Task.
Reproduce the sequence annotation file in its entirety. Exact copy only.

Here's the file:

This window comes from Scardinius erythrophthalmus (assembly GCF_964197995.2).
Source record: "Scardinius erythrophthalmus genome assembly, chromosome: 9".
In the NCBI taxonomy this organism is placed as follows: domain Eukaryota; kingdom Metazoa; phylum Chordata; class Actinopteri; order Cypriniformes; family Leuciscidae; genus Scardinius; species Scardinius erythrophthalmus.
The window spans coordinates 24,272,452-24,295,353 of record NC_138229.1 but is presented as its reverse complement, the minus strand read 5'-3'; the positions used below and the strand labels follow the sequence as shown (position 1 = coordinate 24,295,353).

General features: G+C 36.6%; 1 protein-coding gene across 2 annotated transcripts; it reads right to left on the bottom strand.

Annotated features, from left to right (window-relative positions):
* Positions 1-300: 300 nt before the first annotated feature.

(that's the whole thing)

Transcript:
This window comes from Scardinius erythrophthalmus (assembly GCF_964197995.2).
Source record: "Scardinius erythrophthalmus genome assembly, chromosome: 9".
In the NCBI taxonomy this organism is placed as follows: domain Eukaryota; kingdom Metazoa; phylum Chordata; class Actinopteri; order Cypriniformes; family Leuciscidae; genus Scardinius; species Scardinius erythrophthalmus.
The window spans coordinates 24,272,452-24,295,353 of record NC_138229.1 but is presented as its reverse complement, the minus strand read 5'-3'; the positions used below and the strand labels follow the sequence as shown (position 1 = coordinate 24,295,353).

General features: G+C 36.6%; 1 protein-coding gene across 2 annotated transcripts; it reads right to left on the bottom strand.

Annotated features, from left to right (window-relative positions):
* Positions 1-300: 300 nt before the first annotated feature.